As we navigate these days together, tethered to our homes and longing for a bit of diversion and escape, there’s no better time to rediscover the transportive power of a great book. Here are eight that have been particularly meaningful to Ralph Lauren over the years, both for their literary merit and the unique worlds they create. And though you may have already read them more than once, this might be a good time to take another look and discover new meaning.
Out of Africa,
By ISAK DINESEN
This 1937 memoir by Danish author Karen Blixen (who published the book under a male pen name), recalling her years in Africa from 1914 to 1931, has inspired the spirit of many of Ralph Lauren’s collections—the most iconic, of course, being his Spring 1984 women’s Collection, captured in an epic ad campaign photographed in Hawaii. This was actually a year before Sydney Pollack directed its romantic film adaptation starring Robert Redford and Meryl Streep.
THE GREAT GATSBY,
BY F. SCOTT FITZGERALD
As production was gearing up for the 1974 film adaptation of Fitzgerald’s American classic, costume designer Theoni V. Aldredge selected Ralph Lauren to outfit the entire male cast—a natural choice, given the elegant aesthetic that Ralph was already widely known for. The clothes, which evoked the sensibility of the current Polo line, were created specifically for the film, including the signature pink suit worn by Robert Redford’s Jay Gatsby. The “Gatsby look,” as it came to be known, took off as a major influence on contemporary men’s fashion. Ralph picked up the theme again for Spring 2012, endowing his women’s runway Collection with the glamour of Gatsby’s love Daisy Buchanan and Jazz Age New York.
LIVING WELL IS THE BEST REVENGE,
By CALVIN TOMKINS
Fitzgerald fictionalized Sara and Gerald Murphys’ lifestyle in 1934’s Tender Is the Night, but Calvin Tomkins’ 1971 book is the definitive nonfiction account of these glamorous American expats’ exploits on the Riviera in the ’20s. A memorable image that Fitzgerald paints of Nicole in her bathing suit with a string of pearls draped down her back was more than likely inspired by Sara’s own romantic beach attire documented in photographs published in Tomkins’ artful profile of the couple. These scenes and the stylish characters of those days in the ’20s are among the creative references inspiring the themes of Ralph Lauren’s Riviera season after season.
THE SUN ALSO RISES,
BY ERNEST HEMINGWAY
Though Ralph Lauren has always been inspired by the character and style of Hemingway the man, the author’s work has also been a source of design inspiration. The bullfights and toreadors—and in particular the scenes of the running of the bulls in Pamplona—from Hemingway’s 1926 masterpiece, were a particular inspiration for Ralph’s Spring 2013 women’s Collection.
Tyrone Power in the 1957 film adaptation of The Sun Also Rises
THE GRAPES OF WRATH,
By JOHN STEINBECK
Though the harshness of the Great Depression through the eyes of Tom Joad (played by Henry Fonda in the 1940 adaptation of the novel) can hardly be thought of as inspiration for women’s fashion, Ralph Lauren celebrated the dignity of Steinbeck’s portrayal of the Joad family in the face of overwhelming adversity with his Spring 2010 women’s Collection. Authentic overalls and dungarees from the Double RL men’s collection walked the runway mixed with feminine touches of charmeuse and high heels.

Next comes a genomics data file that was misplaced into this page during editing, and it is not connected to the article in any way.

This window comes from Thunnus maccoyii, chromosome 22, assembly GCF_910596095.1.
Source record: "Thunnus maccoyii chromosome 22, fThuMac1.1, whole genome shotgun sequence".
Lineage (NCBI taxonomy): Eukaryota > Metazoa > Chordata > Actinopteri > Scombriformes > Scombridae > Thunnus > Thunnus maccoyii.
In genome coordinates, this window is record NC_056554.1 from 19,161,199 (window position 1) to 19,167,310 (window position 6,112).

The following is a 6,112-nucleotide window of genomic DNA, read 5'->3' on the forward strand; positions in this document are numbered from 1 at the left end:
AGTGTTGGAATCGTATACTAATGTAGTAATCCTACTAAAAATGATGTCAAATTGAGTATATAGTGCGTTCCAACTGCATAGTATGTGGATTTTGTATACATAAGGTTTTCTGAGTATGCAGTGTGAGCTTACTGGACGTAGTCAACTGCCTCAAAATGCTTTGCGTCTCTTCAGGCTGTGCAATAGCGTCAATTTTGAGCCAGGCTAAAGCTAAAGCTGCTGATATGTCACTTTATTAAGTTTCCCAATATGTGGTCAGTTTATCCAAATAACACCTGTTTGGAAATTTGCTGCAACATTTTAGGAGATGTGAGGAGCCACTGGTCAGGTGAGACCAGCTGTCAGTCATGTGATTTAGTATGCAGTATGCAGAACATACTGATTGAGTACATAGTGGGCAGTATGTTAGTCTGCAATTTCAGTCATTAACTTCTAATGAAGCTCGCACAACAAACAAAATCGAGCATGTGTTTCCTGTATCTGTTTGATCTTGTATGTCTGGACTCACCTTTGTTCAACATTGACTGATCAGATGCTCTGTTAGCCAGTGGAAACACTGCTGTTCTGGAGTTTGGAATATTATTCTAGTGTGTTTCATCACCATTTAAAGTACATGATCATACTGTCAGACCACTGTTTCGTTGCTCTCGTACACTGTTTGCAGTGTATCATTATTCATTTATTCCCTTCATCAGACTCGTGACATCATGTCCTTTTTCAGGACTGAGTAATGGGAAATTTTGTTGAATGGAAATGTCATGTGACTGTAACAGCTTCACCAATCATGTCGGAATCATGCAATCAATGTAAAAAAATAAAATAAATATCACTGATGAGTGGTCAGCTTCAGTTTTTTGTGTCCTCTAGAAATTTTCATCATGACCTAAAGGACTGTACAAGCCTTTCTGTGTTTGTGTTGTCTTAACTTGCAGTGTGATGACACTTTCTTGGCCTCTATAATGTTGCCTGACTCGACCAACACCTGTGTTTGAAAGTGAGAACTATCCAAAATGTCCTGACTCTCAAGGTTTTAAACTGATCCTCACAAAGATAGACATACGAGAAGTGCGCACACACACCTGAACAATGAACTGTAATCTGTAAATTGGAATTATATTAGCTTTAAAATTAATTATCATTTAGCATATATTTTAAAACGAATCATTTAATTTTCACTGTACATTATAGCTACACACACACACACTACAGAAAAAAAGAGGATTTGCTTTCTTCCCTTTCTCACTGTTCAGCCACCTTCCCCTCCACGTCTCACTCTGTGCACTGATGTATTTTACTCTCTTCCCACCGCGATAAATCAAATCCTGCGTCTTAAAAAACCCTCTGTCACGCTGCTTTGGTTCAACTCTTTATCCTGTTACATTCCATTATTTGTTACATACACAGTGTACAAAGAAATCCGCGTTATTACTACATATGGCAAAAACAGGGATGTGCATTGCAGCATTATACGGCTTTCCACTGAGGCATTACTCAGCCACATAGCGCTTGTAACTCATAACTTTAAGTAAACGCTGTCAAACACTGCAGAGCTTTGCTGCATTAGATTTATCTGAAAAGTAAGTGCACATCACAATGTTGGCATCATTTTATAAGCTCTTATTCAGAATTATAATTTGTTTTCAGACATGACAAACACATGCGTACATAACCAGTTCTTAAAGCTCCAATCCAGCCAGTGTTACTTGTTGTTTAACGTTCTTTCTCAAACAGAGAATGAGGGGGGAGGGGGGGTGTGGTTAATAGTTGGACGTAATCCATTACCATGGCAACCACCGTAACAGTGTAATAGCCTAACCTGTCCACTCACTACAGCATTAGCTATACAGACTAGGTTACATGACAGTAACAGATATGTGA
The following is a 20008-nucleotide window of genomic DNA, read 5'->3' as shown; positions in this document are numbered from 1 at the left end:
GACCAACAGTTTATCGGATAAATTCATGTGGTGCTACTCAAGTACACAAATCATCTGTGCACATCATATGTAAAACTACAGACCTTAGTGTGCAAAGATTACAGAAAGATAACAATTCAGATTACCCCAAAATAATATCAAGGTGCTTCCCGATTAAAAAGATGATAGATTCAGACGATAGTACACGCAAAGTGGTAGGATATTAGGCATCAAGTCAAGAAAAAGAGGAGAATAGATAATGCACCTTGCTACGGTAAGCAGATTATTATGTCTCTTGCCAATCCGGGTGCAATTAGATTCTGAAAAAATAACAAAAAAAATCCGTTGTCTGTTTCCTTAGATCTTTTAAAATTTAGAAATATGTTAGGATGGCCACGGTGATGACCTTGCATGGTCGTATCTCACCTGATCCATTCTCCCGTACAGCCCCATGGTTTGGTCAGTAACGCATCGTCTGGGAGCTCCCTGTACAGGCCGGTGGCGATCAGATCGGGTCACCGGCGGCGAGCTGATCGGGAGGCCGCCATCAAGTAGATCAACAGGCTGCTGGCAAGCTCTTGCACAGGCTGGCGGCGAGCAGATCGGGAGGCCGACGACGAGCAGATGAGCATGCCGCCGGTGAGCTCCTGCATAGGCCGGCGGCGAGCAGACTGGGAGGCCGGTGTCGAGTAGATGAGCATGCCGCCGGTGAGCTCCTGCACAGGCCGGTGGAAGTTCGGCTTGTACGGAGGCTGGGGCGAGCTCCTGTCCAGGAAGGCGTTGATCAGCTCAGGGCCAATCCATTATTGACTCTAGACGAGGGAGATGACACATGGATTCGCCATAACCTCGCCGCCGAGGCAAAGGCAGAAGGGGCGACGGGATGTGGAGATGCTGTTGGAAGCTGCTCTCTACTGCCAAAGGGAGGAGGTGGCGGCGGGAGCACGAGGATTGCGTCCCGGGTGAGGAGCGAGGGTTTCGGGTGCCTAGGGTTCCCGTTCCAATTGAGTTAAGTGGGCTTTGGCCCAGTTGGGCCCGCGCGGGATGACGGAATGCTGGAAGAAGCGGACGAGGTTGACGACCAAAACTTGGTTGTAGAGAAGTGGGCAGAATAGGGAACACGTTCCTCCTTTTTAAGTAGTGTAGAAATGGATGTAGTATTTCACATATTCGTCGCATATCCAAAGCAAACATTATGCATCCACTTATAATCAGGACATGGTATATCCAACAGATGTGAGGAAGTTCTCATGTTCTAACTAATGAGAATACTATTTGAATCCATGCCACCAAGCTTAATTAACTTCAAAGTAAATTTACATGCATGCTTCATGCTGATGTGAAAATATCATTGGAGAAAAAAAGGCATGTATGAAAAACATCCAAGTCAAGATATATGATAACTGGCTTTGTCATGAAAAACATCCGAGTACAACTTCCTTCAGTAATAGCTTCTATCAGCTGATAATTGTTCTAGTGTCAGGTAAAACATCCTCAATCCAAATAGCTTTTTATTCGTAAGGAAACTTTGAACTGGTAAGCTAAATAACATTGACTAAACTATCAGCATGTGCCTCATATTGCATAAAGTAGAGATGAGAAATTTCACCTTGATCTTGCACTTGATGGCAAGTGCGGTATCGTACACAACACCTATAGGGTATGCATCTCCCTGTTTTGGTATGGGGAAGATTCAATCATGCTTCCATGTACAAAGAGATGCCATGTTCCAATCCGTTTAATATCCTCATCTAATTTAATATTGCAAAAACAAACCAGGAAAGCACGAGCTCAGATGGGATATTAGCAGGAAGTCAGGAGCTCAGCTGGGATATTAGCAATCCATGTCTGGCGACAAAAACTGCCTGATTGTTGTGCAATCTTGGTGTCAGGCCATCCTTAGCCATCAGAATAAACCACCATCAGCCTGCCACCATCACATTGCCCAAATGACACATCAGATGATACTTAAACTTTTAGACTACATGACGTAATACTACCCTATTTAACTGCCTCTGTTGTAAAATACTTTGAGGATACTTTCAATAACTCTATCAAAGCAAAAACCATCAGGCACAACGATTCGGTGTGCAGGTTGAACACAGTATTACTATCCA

BREAKFAST AT TIFFANY’S,
BY TRUMAN CAPOTE
Capote’s 1958 novella, only 90 pages long, created the unforgettable and timeless heroine of New York City—Holly Golightly, brought to life by Audrey Hepburn in the 1961 movie classic. In the film’s most iconic scene, shot in front of Tiffany’s on Fifth Avenue, Holly appears dressed in a black evening gown with her swanlike neck swathed in strings of pearls, munching on a Danish and sipping a paper cup of coffee. The moment embodies the kind of contradiction that would become a Ralph Lauren signature in his own collections and advertising. Growing up, Ralph was always inspired by Hepburn’s unparalleled style, and in 1992 the legendary actress presented him with the CFDA Lifetime Achievement award. Accepting it from her on the stage of Lincoln Center, he called out to one of his childhood friends: “Look, Steve, I got the princess!”
Audrey Hepburn in Breakfast at Tiffany’s (1961)
By EVELYN WAUGH
The style of Lord Sebastian Flyte and Captain Charles Ryder in Waugh’s riveting epic of the aristocratic Flyte family in the years between the world wars has often inspired the English elegance and studied nonchalance embodied by so many of Ralph Lauren’s men’s collections, and in particular his Purple Label line.
BY WILLA CATHER
Cather’s incredibly bold vision of pioneer life set in the prairies of rural Nebraska at the end of the 19th century elevated a young immigrant girl, Ántonia Shimerda, into an unlikely and influential heroine. Thought of as a masterpiece in American literature, the 1918 novel captures one of the many visions of the American frontier that has inspired that theme in Ralph Lauren’s men’s and women’s collections for more than 50 years.
A longtime executive with the company, MARY RANDOLPH CARTER currently oversees Ralph Lauren publishing and is the author of several books, including her latest, The Joy of Junk.
- BOOK COVER IMAGES COURTESY OF THE PUBLISHER
- PHOTOGRAPHS BY BRUCE WEBER
- FILM IMAGES COURTESY OF GETTY IMAGES